KENNAN: Well, I think a lot of people think GCN is a website that's self-sustaining and it's not. And it is much more than a website. A lot of work goes on behind the scenes to make sure that the website and resources are available.
JUSTIN: And like if we had more money I might be able to actually have this conversation with you by phone instead of by internet. But it's doing all right. This show does not sound as professional as if Brian were here. Brian, we miss you - come back soon. But in the meantime at least we get a chance to talk and still do a show and let people know what's going on.
I think it's time for us to sign off but Kennan, thanks for being on. I know I totally asked you at the last minute if you would kind of sub for Brian.
KENNAN: I'm no sub for Brian.
JUSTIN: No, there's no substitute.
KENNAN: I'm glad to be here but there's no substitute for you, Brian. Come back.
JUSTIN: Brian should be back soon, hopefully next week. But it's much easier for him to do this show without me than for me to do the show without him. You just have no idea. But anyways, as always thanks for listening. Hopefully those of you out there in GCN Radio listener land have heard this show before. If not, listen to some of our other episodes because this is not typical.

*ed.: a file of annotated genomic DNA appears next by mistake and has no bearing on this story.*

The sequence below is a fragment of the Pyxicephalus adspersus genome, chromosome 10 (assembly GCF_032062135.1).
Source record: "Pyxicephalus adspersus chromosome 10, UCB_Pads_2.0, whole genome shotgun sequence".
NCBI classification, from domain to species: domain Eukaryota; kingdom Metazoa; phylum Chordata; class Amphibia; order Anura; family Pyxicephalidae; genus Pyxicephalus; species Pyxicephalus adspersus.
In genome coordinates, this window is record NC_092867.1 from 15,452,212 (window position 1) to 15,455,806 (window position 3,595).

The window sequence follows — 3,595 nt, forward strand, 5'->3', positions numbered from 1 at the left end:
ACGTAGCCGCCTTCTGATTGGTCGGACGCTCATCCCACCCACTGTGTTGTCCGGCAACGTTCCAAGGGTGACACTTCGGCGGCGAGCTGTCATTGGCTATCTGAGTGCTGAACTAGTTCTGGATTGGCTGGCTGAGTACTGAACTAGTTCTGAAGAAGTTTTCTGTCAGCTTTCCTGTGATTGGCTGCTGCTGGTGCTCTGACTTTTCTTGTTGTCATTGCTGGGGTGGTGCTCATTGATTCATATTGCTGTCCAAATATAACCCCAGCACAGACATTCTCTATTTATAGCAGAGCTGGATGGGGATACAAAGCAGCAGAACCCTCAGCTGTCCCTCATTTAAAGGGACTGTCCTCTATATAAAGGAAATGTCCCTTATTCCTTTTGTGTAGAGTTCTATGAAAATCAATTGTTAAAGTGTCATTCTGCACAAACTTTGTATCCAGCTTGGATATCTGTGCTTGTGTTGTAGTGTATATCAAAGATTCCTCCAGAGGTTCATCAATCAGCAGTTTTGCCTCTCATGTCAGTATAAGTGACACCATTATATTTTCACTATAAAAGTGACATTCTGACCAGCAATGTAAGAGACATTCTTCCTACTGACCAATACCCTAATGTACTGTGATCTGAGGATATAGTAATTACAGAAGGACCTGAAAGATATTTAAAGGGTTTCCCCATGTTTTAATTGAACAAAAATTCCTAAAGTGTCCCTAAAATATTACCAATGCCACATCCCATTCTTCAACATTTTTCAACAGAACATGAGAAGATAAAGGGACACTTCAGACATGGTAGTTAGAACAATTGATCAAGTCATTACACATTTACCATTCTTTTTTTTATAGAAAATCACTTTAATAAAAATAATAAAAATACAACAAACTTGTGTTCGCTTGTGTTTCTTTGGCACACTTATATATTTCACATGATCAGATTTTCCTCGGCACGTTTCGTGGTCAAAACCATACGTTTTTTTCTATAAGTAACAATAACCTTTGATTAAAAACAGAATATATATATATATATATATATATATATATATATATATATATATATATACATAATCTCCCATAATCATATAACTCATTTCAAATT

However, we're happy to have you listening, no matter what. And we welcome your comments. Whatever's on your mind, whatever you have to say about the show, we'd love to hear it and again that number is 1-888-GAY-4-GOD or visit us on the web at gaychristian.net/gcnradio. And we will listen to some of your comments on a future show.
Kennan -- tech guru, musical theater maven, and what else can we say about you? Thanks for being on the show.
JUSTIN: And for the rest of you, thanks for listening and you can catch us again next week at gaychristian.net/gcnradio. Until then, I'm Justin. That's it. See you next week.